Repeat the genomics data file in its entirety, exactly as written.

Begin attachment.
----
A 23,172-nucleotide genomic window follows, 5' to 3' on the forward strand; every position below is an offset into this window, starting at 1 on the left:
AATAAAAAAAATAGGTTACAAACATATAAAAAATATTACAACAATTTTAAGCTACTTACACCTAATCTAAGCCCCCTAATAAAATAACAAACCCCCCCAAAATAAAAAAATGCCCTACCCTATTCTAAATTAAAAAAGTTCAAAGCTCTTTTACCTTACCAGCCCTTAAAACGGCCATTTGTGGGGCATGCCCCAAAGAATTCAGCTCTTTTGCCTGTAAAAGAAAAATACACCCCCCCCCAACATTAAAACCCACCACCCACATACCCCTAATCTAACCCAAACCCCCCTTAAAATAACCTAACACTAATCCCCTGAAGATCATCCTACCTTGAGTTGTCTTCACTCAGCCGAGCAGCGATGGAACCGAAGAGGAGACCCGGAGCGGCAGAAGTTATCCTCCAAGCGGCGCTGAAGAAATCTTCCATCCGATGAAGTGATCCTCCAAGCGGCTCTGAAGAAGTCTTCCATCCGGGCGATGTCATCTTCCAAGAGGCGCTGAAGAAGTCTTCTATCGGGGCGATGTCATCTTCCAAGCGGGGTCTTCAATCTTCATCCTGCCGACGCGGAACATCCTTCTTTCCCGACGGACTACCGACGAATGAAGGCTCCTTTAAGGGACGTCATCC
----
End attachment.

A 23,172-nucleotide genomic window follows, 5' to 3' on the forward strand; every position below is an offset into this window, starting at 1 on the left:
AATAAAAAAAATAGGTTACAAACATATAAAAAATATTACAACAATTTTAAGCTACTTACACCTAATCTAAGCCCCCTAATAAAATAACAAACCCCCCCAAAATAAAAAAATGCCCTACCCTATTCTAAATTAAAAAAGTTCAAAGCTCTTTTACCTTACCAGCCCTTAAAACGGCCATTTGTGGGGCATGCCCCAAAGAATTCAGCTCTTTTGCCTGTAAAAGAAAAATACACCCCCCCCCAACATTAAAACCCACCACCCACATACCCCTAATCTAACCCAAACCCCCCTTAAAATAACCTAACACTAATCCCCTGAAGATCATCCTACCTTGAGTTGTCTTCACTCAGCCGAGCAGCGATGGAACCGAAGAGGAGACCCGGAGCGGCAGAAGTTATCCTCCAAGCGGCGCTGAAGAAATCTTCCATCCGATGAAGTGATCCTCCAAGCGGCTCTGAAGAAGTCTTCCATCCGGGCGATGTCATCTTCCAAGAGGCGCTGAAGAAGTCTTCTATCGGGGCGATGTCATCTTCCAAGCGGGGTCTTCAATCTTCATCCTGCCGACGCGGAACATCCTTCTTTCCCGACGGACTACCGACGAATGAAGGCTCCTTTAAGGGACGTCATCC